Wolfgang Rihm

Wolfgang Rihm (born 13 March 1952) is a German composer and academic teacher. He is musical director of the Institute of New Music and Media at the University of Music Karlsruhe and has been composer in residence at the Lucerne Festival and the Salzburg Festival. He was honoured as Officier of the Ordre des Arts et des Lettres in 2001. His musical work includes more than 500 works.[1] In 2012, The Guardian wrote: "enormous output and bewildering variety of styles and sounds".[2]

Wolfgang Rihm
Rihm Wolfgang Philharmonie koeln 0806 2007.jpg
Wolfgang Rihm at the Kölner Philharmonie in 2007
Born(1952-03-13)13 March 1952
Karlsruhe, Germany
EducationHochschule für Musik Karlsruhe
Occupation
  • Composer
  • Academic teacher
Organization
Known for
Awards

CareerEdit

Rihm was born on 13 March 1952, in Karlsruhe.[3] He finished both his school and his studies in music theory and composition at the Hochschule für Musik Karlsruhe with Eugen Werner Velte [de] in 1972, two years before the premiere of his early work Morphonie at the 1974 Donaueschingen Festival[4] launched his career as a prominent figure in the European new music scene. Rihm's early work, combining contemporary techniques with the emotional volatility of Mahler and of Schoenberg's early expressionist period, was regarded by many as a revolt against the avant-garde generation of Boulez, Stockhausen (with whom he studied in 1972–73),[4] and others, and led to a large number of commissions in the following years. From 1973 to 1976 he studied composition with Klaus Huber in Freiburg im Breisgau.[5] Other teachers were Wolfgang Fortner and Humphrey Searle.[6] In the late 1970s and early 1980s his name was associated with the movement called New Simplicity.[7] In 1978 he became an instructor at the Darmstädter Ferienkurse.[8] Since 1985 Rihm has been professor for composition at the Hochschule für Musik Karlsruhe.[5] His work still continues to plough expressionist furrows, though the influence of Luigi Nono, Helmut Lachenmann and Morton Feldman, amongst others, has affected his style significantly.

Rihm is an extremely prolific composer, with hundreds of completed scores, a large portion of which are yet to be commercially recorded. (See the List of the compositions of Wolfgang Rihm, in German, or the IRCAM works list, in French). He does not always regard a finished work the last word on a subject—for example the orchestral work Ins Offene... (1990) was completely rewritten in 1992, and then used as the basis for his piano concerto Sphere (1994), before the piano part of Sphere was recast for the solo piano work Nachstudie (also 1994). (In 2002 Rihm also produced a new version of Nachstudie, Sphäre nach Studie, for harp, two double basses, piano and percussion, and also a new version of Sphere, called Sphäre um Sphäre, for two pianos and chamber ensemble.) Other important works include thirteen string quartets, the operas Die Hamletmaschine (1983–1986, text by Heiner Müller) and Die Eroberung von Mexico (1987–1991, based on texts by Antonin Artaud), over twenty song-cycles, the oratorio Deus Passus (1999–2000) commissioned by the Internationale Bachakademie Stuttgart, the chamber orchestra piece Jagden und Formen (1995–2001), more than thirty concertos and a series of related orchestral works bearing the title Vers une symphonie fleuve. The New York Philharmonic premièred Rihm's 2004 commission Two Other Movements. In 2008 Rihm composed KOLONOS | 2 Fragments by Hölderlin after Sophokles for orchestra and countertenor, premiered in Bad Wildbad with the countertenor Matthias Rexroth.[9][10]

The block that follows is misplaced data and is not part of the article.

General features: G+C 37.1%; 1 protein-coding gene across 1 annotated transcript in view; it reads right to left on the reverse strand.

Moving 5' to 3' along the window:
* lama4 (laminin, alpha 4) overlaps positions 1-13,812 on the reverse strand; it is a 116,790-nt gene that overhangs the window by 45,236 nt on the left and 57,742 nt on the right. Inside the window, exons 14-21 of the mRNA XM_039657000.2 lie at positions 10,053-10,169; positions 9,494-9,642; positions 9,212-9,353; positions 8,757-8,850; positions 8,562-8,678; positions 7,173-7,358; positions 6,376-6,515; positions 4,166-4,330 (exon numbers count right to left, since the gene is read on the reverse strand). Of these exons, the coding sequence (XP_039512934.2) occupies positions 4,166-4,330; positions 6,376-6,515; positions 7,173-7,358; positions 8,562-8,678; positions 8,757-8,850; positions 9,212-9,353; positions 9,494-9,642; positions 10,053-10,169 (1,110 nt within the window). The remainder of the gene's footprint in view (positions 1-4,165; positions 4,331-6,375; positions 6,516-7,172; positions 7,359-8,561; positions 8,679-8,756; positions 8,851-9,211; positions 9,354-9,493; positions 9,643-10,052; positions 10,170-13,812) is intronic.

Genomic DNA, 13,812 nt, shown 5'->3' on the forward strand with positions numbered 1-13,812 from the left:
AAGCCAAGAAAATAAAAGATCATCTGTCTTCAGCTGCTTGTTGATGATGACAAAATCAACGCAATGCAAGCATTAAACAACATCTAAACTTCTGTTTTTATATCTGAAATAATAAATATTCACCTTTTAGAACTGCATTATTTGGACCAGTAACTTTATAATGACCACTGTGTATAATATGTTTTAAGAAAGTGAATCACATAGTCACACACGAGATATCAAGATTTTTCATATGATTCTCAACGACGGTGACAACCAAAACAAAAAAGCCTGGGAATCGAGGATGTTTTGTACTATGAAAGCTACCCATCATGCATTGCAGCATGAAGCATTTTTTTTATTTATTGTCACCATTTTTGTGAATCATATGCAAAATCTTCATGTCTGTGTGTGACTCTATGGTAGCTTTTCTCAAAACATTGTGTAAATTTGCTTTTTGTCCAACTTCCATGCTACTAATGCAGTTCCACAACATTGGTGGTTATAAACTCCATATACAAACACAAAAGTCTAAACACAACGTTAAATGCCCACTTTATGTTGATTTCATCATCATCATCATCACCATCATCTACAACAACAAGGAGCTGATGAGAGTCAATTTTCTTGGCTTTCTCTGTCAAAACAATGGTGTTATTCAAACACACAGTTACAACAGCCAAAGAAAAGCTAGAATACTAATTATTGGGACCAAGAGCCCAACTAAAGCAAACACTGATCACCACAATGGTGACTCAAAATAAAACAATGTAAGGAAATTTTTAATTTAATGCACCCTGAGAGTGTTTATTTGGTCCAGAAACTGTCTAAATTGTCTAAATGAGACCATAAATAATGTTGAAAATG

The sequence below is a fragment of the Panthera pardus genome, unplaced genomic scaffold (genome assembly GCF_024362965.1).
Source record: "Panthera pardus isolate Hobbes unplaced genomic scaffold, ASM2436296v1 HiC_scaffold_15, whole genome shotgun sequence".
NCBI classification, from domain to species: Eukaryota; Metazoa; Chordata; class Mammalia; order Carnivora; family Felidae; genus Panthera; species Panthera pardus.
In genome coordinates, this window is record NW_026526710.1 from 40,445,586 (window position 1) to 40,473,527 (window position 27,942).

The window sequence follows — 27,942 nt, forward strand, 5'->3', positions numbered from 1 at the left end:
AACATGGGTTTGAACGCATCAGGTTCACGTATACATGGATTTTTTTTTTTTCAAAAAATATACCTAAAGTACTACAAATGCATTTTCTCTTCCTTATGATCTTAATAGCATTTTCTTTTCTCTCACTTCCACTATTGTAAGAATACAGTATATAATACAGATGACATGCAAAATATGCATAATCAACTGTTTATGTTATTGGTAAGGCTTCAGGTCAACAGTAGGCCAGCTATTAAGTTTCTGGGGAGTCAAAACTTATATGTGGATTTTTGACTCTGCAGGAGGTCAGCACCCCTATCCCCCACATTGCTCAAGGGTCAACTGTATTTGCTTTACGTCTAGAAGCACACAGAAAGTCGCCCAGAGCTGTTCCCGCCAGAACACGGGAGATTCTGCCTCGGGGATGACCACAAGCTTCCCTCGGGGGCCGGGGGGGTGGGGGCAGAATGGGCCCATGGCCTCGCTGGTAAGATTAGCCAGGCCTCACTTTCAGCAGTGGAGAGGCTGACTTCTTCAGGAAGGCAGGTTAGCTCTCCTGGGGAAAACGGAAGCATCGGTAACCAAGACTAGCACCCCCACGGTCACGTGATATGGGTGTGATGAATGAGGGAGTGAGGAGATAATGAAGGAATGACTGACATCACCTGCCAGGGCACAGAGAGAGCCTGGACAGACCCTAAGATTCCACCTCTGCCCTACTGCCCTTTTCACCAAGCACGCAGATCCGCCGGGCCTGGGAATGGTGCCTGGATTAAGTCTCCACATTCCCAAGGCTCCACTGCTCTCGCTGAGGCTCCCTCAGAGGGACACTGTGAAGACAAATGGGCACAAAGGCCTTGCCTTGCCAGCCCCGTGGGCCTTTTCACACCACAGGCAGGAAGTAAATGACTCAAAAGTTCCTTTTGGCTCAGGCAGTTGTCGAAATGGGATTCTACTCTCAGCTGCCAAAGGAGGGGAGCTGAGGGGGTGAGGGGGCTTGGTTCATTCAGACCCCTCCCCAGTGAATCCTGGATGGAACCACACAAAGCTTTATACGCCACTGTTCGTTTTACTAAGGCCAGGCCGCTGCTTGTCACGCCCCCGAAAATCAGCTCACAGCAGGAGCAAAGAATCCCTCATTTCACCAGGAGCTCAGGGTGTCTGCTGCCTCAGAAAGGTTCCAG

Invited by Walter Fink, he was the fifth composer featured in the annual Komponistenporträt of the Rheingau Musik Festival in 1995, in two programs of chamber music and Lied, also of Robert Schumann, including his works Fremde Szene I for piano trio, Vier Lieder after poems of Paul Celan, Klavierstück 7, Klavierstück 6, Das Rot, six songs after poems of Karoline von Günderrode, Antlitz for violin and piano, and Fremde Szene III. In 1995 he contributed Communio (Lux aeterna) to the Requiem of Reconciliation. He received an honorary doctorate of the Free University of Berlin in 1998.[11] In 2003 he received the Ernst von Siemens Music Prize.[12]

In March 2010 the BBC Symphony Orchestra featured the music of Rihm in one of their 'total immersion' weekends at the Barbican Centre, London. Recordings from this weekend were used for three 'Hear and Now' programmes on BBC Radio 3 dedicated to his work.[13] On 27 July 2010, Rihm's opera Dionysos, based on Nietzsche’s late cycle of poems Dionysian-Dithyrambs, had its world premiere at the Salzburg Festival, conducted by Ingo Metzmacher, and designed by Jonathan Meese.[14][15] This performance was voted World Premiere of the Year (Uraufführung des Jahres) for 2010/11 by Opernwelt magazine.[16] He revised his Gegenstück (2006) for bass saxophone, percussion and piano, premiered by Trio Accanto on 16 August 2010 to celebrate the 80th birthday of Walter Fink.[17] Anne-Sophie Mutter premiered his violin concerto Lichtes Spiel (Light Games) in Avery Fisher Hall with the New York Philharmonic on 18 November 2010.[18]

AwardsEdit

Honorary doctoratesEdit

MembershipsEdit

Notable studentsEdit

WorksEdit

Stage worksEdit

Orchestral worksEdit

  • Form / 2 Formen (second state)
  • Gejagte Form (first version)
  • Gejagte Form (second version)
  • IN-SCHRIFT (1995)
  • Ernster Gesang (1996)[27]
  • Jagden und Formen[28]
  • Jagden und Formen (state 2008)
  • Symphony No. 1, Op. 3
  • Symphony No. 2 (first and last movement)
  • Sub-Kontur for large orchestra
  • Vers une symphonie fleuve I–IV
  • IN-SCHRIFT 2 (2013)

ConcertanteEdit

  • Violin
    • Gesungene Zeit
    • Lichtes Spiel
    • COLL'ARCO
  • Viola
    • Concerto for Viola and Orchestra
    • Concerto for Viola and Orchestra No. 2
  • Violoncello
    • Konzert in einem Satz
    • Monodram
    • Styx und Lethe
    • Concerto en Sol (2018)[29]
  • String quartet
    • "CONCERTO"
  • Clarinet
    • Musik für Klarinette und Orchester
  • Oboe
    • Musik für Oboe und Orchester
  • Bassoon
    • Psalmus
  • Trumpet
    • Gebild